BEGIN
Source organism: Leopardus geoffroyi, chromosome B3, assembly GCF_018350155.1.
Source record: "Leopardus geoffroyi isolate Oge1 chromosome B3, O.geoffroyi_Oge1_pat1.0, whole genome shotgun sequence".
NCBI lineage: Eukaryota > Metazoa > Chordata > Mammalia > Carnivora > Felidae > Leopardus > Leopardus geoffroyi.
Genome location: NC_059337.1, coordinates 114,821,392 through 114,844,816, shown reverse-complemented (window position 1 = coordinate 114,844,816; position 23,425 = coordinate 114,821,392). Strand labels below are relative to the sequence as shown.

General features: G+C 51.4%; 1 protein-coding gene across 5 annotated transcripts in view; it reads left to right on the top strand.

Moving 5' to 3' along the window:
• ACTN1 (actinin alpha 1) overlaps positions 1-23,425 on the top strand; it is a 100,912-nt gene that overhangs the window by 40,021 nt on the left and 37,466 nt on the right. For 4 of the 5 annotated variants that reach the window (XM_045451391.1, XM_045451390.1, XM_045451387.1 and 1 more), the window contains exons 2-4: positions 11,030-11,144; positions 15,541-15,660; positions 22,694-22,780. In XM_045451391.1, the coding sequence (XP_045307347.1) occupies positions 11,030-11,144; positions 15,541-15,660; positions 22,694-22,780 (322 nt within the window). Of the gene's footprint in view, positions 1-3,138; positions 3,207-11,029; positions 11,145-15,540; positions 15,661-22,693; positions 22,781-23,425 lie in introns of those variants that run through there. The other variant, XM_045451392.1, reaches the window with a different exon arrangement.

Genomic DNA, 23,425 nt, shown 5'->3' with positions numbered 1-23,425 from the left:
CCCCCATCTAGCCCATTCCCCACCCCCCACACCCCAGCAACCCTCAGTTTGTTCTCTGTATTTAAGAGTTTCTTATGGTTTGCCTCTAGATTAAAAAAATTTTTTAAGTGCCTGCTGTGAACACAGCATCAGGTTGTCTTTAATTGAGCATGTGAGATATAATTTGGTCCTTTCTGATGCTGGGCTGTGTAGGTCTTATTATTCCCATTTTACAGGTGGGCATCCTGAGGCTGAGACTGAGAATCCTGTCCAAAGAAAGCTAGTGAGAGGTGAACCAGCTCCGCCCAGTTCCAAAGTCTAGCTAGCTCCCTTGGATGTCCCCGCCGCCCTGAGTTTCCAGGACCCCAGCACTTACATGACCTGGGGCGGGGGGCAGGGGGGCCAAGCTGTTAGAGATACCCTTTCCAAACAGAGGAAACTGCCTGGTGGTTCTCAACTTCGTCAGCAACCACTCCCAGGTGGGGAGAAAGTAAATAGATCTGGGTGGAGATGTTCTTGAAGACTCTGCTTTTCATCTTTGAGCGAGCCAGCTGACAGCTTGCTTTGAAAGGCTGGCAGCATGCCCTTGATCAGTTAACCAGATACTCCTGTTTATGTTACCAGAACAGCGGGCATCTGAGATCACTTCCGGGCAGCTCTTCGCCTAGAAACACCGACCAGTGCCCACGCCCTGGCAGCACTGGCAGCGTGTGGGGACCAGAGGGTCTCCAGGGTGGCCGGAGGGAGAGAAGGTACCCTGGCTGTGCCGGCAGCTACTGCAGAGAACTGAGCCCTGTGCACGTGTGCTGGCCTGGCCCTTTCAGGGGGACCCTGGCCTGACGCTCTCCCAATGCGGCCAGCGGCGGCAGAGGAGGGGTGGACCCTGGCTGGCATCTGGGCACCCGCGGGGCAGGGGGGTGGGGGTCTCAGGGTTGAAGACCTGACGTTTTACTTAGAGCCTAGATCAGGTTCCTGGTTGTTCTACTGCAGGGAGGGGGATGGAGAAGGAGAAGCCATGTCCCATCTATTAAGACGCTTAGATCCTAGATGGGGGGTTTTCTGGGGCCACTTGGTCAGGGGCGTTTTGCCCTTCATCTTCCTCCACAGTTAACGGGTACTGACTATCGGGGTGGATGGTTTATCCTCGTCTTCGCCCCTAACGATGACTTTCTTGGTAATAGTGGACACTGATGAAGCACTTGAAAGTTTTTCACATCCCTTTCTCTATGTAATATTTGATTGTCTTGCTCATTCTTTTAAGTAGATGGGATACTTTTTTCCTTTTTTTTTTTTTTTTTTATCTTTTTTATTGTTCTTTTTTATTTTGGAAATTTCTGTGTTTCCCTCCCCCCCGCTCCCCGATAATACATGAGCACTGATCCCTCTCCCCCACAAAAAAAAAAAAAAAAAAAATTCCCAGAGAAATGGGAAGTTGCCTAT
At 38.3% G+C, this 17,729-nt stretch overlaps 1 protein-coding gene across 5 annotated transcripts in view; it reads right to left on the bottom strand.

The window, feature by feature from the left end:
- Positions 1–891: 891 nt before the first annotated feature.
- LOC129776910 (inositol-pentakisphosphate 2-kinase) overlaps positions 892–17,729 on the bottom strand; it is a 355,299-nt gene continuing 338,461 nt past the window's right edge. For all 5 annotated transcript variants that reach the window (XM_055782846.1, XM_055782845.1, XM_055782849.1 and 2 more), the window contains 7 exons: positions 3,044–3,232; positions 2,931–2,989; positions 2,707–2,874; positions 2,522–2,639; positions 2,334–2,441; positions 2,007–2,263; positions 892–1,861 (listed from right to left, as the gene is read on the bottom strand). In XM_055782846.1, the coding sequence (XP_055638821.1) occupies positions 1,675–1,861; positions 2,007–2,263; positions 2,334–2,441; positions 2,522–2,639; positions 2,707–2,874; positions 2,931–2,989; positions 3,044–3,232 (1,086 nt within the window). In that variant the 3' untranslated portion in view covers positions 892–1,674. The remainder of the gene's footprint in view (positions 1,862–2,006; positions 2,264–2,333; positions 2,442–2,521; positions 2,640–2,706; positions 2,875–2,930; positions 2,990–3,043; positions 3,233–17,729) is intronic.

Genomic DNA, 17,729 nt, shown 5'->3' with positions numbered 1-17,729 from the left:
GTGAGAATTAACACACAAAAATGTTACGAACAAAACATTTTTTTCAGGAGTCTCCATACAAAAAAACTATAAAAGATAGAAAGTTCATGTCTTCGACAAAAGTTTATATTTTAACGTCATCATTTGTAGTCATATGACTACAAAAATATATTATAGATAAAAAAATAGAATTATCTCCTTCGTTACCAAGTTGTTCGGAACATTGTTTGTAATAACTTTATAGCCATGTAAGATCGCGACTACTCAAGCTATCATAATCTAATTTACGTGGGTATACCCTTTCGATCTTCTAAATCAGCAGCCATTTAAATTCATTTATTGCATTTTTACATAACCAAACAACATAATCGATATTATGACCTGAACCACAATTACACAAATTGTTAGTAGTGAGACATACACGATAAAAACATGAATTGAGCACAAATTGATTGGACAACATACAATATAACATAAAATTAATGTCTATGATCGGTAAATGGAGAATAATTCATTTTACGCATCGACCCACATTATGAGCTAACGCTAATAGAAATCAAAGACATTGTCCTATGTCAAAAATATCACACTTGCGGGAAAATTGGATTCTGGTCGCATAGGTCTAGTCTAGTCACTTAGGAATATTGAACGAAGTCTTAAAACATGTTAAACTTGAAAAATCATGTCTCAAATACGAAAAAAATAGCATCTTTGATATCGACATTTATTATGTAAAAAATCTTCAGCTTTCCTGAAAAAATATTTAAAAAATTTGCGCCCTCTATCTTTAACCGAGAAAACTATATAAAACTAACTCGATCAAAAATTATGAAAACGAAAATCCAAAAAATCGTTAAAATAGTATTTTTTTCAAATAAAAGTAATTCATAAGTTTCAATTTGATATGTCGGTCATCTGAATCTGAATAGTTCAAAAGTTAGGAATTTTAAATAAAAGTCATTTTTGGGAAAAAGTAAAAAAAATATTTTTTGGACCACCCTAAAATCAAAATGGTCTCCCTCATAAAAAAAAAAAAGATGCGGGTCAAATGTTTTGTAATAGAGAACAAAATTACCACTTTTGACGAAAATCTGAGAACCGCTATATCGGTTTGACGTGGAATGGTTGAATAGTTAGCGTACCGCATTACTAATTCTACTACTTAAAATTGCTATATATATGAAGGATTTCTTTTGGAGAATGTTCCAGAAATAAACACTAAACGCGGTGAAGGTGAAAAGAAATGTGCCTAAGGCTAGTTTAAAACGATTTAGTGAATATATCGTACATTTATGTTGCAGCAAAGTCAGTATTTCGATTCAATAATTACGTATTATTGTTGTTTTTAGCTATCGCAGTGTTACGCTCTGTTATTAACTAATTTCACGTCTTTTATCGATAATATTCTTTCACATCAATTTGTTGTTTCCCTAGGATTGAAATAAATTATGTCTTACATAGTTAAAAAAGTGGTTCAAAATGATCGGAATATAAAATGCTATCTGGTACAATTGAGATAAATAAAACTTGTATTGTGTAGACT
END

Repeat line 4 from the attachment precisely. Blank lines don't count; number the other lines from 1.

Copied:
Genome location: NC_059337.1, coordinates 114,821,392 through 114,844,816, shown reverse-complemented (window position 1 = coordinate 114,844,816; position 23,425 = coordinate 114,821,392). Strand labels below are relative to the sequence as shown.